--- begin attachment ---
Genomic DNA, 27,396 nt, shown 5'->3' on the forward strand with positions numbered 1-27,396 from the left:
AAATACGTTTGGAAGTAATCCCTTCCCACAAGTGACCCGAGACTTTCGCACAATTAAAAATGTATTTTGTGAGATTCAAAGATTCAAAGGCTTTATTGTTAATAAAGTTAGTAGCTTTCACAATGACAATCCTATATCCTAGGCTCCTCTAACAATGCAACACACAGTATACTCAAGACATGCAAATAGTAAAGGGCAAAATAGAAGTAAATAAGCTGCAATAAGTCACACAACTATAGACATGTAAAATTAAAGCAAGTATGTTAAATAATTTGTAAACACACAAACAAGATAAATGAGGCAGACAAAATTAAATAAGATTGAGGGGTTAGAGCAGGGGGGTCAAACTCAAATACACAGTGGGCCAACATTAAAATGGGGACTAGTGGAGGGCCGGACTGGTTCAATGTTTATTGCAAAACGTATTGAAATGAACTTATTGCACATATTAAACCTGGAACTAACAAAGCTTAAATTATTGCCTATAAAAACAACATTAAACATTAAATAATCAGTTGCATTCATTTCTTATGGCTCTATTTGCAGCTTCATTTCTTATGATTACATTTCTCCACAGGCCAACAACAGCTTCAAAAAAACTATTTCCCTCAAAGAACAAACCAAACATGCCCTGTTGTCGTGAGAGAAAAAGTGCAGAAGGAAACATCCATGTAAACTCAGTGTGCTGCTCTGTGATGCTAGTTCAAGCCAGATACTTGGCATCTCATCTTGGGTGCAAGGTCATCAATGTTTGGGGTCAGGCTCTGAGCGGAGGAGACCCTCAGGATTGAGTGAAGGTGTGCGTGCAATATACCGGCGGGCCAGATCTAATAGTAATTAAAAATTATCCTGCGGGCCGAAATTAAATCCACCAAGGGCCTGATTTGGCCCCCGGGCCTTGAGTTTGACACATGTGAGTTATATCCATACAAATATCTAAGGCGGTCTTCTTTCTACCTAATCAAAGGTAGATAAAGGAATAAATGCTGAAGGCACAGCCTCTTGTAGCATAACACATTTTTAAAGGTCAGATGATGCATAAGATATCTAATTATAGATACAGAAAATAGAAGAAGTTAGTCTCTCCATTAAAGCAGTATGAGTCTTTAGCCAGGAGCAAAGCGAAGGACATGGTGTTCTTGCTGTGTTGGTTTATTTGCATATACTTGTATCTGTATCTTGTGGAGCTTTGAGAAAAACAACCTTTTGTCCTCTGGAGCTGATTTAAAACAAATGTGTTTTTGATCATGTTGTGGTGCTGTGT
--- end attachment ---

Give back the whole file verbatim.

Genomic DNA, 27,396 nt, shown 5'->3' on the forward strand with positions numbered 1-27,396 from the left:
AAATACGTTTGGAAGTAATCCCTTCCCACAAGTGACCCGAGACTTTCGCACAATTAAAAATGTATTTTGTGAGATTCAAAGATTCAAAGGCTTTATTGTTAATAAAGTTAGTAGCTTTCACAATGACAATCCTATATCCTAGGCTCCTCTAACAATGCAACACACAGTATACTCAAGACATGCAAATAGTAAAGGGCAAAATAGAAGTAAATAAGCTGCAATAAGTCACACAACTATAGACATGTAAAATTAAAGCAAGTATGTTAAATAATTTGTAAACACACAAACAAGATAAATGAGGCAGACAAAATTAAATAAGATTGAGGGGTTAGAGCAGGGGGGTCAAACTCAAATACACAGTGGGCCAACATTAAAATGGGGACTAGTGGAGGGCCGGACTGGTTCAATGTTTATTGCAAAACGTATTGAAATGAACTTATTGCACATATTAAACCTGGAACTAACAAAGCTTAAATTATTGCCTATAAAAACAACATTAAACATTAAATAATCAGTTGCATTCATTTCTTATGGCTCTATTTGCAGCTTCATTTCTTATGATTACATTTCTCCACAGGCCAACAACAGCTTCAAAAAAACTATTTCCCTCAAAGAACAAACCAAACATGCCCTGTTGTCGTGAGAGAAAAAGTGCAGAAGGAAACATCCATGTAAACTCAGTGTGCTGCTCTGTGATGCTAGTTCAAGCCAGATACTTGGCATCTCATCTTGGGTGCAAGGTCATCAATGTTTGGGGTCAGGCTCTGAGCGGAGGAGACCCTCAGGATTGAGTGAAGGTGTGCGTGCAATATACCGGCGGGCCAGATCTAATAGTAATTAAAAATTATCCTGCGGGCCGAAATTAAATCCACCAAGGGCCTGATTTGGCCCCCGGGCCTTGAGTTTGACACATGTGAGTTATATCCATACAAATATCTAAGGCGGTCTTCTTTCTACCTAATCAAAGGTAGATAAAGGAATAAATGCTGAAGGCACAGCCTCTTGTAGCATAACACATTTTTAAAGGTCAGATGATGCATAAGATATCTAATTATAGATACAGAAAATAGAAGAAGTTAGTCTCTCCATTAAAGCAGTATGAGTCTTTAGCCAGGAGCAAAGCGAAGGACATGGTGTTCTTGCTGTGTTGGTTTATTTGCATATACTTGTATCTGTATCTTGTGGAGCTTTGAGAAAAACAACCTTTTGTCCTCTGGAGCTGATTTAAAACAAATGTGTTTTTGATCATGTTGTGGTGCTGTGT